I have often wondered how many times I missed seeing Jesus while I sulked in my disappointment. In my last blog posting, I shared my disappointment of flying 800+ miles to speak at a campus ministry retreat that was not well attended, according to my expectations. Honestly, for the first 18 hours of this retreat, the only thing that I really noticed about this group was their size. In the midst of my disappointment I almost missed the beautiful thing that God’s Spirit was doing in this group. Fortunately, God opened my eyes to see it.
There was a love and unity in this group that was infectious, genuine and real. There did not appear to be any cliques or small groups within the larger group. Everyone seemed to have a relationship on some level. There did not seem to be superficial small talk but genuine conversations all around. What really blew me away was that this was a racially and ethnically diverse group. There were people who represented at least four different races/ethnicities. No racial or ethnic group comprised the majority of those who attended. The diversity of the leaders was representative of the diversity of the group.
These college students were living out the implications of the gospel that had both reconciled them to God and to one another.[i] Sadly, it is not often that I see this being lived out as I travel around and speak at churches and to campus ministry groups. More often than not, I find myself speaking to audiences that are pretty homogenous – white, black, Hispanic, Asian or Native. Yet the students from this retreat were from the same university campus ministry group and were believing God to use this retreat to make their already vibrant community even stronger.
As I contemplated this beautiful thing that God was allowing me to see, I started to think about the size of this group again and wondered: If this group was comprised mostly of people of one race or ethnicity would it be larger? I do not know that I can give a definitive yes or no answer to that question. But I do think that it is a whole lot easier to be a part of a group where the majority of people look alike and share similar cultural experiences. After all, they get each other’s jokes, share many of the same experiences and don’t have to worry about offending each other. When there is diversity, on the other hand, it takes more thought and work to build genuine relationships – not to mention some awkward moments, insensitive comments and lots of apologies.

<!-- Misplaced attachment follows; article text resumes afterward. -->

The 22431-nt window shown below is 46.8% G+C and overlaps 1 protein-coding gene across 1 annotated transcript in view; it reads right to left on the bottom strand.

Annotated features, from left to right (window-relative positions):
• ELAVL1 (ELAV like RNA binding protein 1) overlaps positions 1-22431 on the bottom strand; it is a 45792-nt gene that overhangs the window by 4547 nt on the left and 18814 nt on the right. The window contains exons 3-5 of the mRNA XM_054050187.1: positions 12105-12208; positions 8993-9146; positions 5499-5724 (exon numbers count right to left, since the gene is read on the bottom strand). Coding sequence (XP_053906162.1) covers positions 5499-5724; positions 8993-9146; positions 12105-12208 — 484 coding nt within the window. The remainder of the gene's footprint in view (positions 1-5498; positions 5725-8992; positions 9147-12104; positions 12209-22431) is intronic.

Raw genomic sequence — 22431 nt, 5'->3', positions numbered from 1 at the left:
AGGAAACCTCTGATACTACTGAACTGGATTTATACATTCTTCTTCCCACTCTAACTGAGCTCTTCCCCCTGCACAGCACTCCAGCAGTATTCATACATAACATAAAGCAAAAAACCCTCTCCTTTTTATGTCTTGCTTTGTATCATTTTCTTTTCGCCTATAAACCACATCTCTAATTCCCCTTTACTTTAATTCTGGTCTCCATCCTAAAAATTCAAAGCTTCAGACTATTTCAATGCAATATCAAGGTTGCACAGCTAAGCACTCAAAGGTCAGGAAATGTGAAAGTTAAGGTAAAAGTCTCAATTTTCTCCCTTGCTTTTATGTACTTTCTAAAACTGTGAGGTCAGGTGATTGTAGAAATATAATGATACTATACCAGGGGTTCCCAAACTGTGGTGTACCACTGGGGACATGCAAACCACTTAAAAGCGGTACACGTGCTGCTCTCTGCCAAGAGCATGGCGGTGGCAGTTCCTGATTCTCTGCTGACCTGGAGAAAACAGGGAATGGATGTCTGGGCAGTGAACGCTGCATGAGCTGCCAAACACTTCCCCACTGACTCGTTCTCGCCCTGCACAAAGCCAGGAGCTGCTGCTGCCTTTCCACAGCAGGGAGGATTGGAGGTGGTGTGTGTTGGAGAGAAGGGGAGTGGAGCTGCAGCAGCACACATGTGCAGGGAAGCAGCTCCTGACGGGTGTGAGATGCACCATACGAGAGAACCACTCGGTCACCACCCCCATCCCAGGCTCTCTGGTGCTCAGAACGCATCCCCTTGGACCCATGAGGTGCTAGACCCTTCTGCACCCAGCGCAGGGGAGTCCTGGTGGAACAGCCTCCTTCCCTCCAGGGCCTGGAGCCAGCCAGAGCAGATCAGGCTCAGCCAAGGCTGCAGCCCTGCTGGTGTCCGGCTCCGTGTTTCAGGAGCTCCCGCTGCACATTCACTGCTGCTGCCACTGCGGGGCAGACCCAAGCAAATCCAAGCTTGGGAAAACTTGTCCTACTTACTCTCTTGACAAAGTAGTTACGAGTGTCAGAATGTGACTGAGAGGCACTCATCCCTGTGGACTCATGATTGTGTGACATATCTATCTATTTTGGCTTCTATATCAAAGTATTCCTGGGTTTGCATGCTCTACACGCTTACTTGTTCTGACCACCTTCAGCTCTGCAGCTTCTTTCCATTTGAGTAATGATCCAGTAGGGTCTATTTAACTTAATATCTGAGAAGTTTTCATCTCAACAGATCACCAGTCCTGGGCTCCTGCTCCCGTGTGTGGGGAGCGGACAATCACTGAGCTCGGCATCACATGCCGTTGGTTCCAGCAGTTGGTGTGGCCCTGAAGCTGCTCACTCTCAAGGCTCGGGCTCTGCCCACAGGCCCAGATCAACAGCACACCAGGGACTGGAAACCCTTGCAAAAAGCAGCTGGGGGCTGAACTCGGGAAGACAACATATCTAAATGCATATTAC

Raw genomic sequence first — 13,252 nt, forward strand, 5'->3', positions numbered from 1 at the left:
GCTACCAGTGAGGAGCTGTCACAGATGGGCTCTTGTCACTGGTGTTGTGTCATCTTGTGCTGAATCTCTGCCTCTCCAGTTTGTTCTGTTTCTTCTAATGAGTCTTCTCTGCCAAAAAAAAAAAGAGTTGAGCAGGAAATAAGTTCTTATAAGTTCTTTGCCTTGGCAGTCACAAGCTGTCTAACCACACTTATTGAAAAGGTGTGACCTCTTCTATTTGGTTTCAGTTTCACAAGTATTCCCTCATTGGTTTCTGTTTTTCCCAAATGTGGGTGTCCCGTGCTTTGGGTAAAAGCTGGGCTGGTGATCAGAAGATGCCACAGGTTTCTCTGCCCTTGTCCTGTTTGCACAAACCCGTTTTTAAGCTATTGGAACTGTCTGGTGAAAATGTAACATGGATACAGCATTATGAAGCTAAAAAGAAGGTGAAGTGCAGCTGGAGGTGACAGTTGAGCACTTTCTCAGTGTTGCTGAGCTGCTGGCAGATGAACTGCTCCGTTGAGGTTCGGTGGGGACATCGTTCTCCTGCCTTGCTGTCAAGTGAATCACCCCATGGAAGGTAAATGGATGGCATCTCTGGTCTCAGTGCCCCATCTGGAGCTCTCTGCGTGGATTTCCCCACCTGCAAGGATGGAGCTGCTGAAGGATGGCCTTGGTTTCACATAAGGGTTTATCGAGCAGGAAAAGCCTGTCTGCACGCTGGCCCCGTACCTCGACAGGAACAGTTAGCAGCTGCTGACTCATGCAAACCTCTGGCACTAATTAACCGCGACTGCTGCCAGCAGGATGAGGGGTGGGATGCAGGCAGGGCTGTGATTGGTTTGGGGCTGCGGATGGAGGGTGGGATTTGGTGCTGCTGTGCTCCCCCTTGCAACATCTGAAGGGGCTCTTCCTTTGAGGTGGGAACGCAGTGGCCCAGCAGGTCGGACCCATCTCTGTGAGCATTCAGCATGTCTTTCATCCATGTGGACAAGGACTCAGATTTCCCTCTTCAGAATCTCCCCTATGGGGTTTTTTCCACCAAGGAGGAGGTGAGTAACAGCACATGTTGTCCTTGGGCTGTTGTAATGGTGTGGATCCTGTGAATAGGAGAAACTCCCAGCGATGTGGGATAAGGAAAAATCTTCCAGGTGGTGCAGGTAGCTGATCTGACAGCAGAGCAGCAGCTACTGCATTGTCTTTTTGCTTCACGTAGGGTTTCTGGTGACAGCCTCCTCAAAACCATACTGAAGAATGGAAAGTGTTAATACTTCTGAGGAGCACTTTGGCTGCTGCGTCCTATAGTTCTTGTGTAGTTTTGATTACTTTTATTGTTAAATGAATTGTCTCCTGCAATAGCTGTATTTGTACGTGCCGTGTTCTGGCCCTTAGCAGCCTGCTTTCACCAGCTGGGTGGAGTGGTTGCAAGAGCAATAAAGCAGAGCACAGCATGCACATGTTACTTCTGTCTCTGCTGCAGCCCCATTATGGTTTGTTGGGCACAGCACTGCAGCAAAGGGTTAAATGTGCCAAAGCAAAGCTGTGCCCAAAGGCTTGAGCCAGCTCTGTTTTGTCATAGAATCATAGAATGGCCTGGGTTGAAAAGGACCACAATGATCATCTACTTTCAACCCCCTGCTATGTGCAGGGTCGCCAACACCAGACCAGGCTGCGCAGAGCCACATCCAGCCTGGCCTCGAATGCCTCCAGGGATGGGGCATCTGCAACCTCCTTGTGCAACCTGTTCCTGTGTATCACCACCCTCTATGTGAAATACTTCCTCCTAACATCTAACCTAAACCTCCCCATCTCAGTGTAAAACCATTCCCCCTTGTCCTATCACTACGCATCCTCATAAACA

To be honest I came to this retreat thinking that I would see Jesus in the form of a big crowd – a large crowd certainly means that Jesus is in the house right? But this weekend, Jesus being present was not shown by the size of the crowd. During Jesus’ earthly ministry, He wasn’t impressed by the size of the crowd. In fact, when crowds gathered, He would often say or do something that caused the multitudes to walk away and leave remaining only His committed disciples.[ii] Jesus taught that His disciples would be known by their love for one another and that He would be most clearly seen when there is unity among His followers.[iii]
This love and unity is what I saw in these students that God sent me to spend time with. After the retreat I got the opportunity to spend a couple of days on their campus. I noticed that the group that I spent the weekend with was a microcosm of their campus – they truly reflected the racial and ethnic makeup of the student body. It made me think that when others see them or come to their weekly meetings, they are getting a glimpse of Jesus and seeing that there is surely a place for them in the family of God – regardless of their race or ethnicity.
Here is a question for us to think about. Will you and I let others see Jesus in our lives? Or will we walk down paths of ease, comfort and convenience? It was joyful for me to see Jesus in these students. Yet I wonder what future life in the body of Christ will look like for them. When they leave their campus fellowship of believers, will they find a local congregation that demonstrates the reconciling power of God through the cross of Jesus Christ? Or will they be forced into a segregated congregation by those of us who are called to love each other and live in unity? I pray that the respective answer to these two questions are ‘yes’ and ‘no’.
[i] For more on this read blog post ‘The Church is God’s Answer to Racism’ particularly Part 2 of 4
[ii] For example read Luke 14:25-35 & John 6:25-70
[iii] John 13:34-35; John 17:20-23